Current Congress is looking a little more productive – so far
With the House and Senate on their August recess until after Labor Day, it seems like a good time to check on how the 114th Congress stacks up against its predecessors when it comes to legislative productivity – both in total laws passed and in the share of them that make substantive changes in the law.
As it turns out, there are early hints that congressional productivity may be on an upswing, after two successive Congresses that enacted the fewest- and second-fewest laws in at least four decades. According to the Library of Congress’ THOMAS database, Congress passed 49 measures before its summer break (though some of them weren’t formally signed into law by President Obama until afterward). We categorize 35 of those acts as “substantive” by our deliberately generous criteria – that is, any legislation other than renaming buildings, giving out medals, commemorating historic events and other purely ceremonial acts.
By contrast, the 112th Congress had passed just 28 pieces of legislation – 19 of them substantive – by the time its August 2011 recess rolled around, matching the level of the 104th Congress in 1995. The 113th Congress was slightly more productive, passing 31 laws (24 of them substantive) by its first August recess, which is formally known as a district (or state) work period.
Lawmakers don’t always get off to such a slow start. In 2007, Congress had passed 81 laws (though 35 of them were ceremonial); four years earlier, 79 laws had been passed by the time Congress went on its August break. But early-session activity doesn’t always indicate how productive a Congress will be over its entire two-year term: The 106th Congress, which passed 580 laws during its 1999-2000 term, had passed just 56 by its August 1999 recess.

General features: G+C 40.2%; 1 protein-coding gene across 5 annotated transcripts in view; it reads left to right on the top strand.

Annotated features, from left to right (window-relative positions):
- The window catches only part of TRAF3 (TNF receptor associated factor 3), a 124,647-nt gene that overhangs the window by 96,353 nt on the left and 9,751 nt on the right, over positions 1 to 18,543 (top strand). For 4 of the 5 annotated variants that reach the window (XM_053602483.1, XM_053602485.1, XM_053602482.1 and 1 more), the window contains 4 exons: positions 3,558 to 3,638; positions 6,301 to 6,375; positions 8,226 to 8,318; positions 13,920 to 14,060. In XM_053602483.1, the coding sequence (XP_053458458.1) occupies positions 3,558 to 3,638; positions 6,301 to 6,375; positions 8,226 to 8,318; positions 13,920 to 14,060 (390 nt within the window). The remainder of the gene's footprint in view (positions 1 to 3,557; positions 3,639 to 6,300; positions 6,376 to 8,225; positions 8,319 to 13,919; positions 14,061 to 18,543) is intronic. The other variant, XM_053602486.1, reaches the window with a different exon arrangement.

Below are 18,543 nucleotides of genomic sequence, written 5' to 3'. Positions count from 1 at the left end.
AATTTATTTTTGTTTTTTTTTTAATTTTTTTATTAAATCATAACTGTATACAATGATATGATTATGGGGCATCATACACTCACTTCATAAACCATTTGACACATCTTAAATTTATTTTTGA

So what did the current Congress accomplish in its first seven months? Among other things, it scaled back the government’s ability to access Americans’ phone records; extended Obama’s authority to “fast track” trade agreements, including the pending Trans-Pacific Partnership; passed a temporary extension for the federal highway program; and revised the formula that determines how Medicare pays doctors.
Among the unfinished business for when Congress returns: cybersecurity legislation, a debate on the nuclear weapons deal with Iran, a stopgap spending bill by Oct. 1 to avoid another government shutdown, an overall spending plan (and debt-limit increase) for the coming fiscal year, and a permanent fix for the highway trust fund.
Note: This post has been updated since its original publication on Aug. 7, 2015.
Drew DeSilver is a senior writer at Pew Research Center.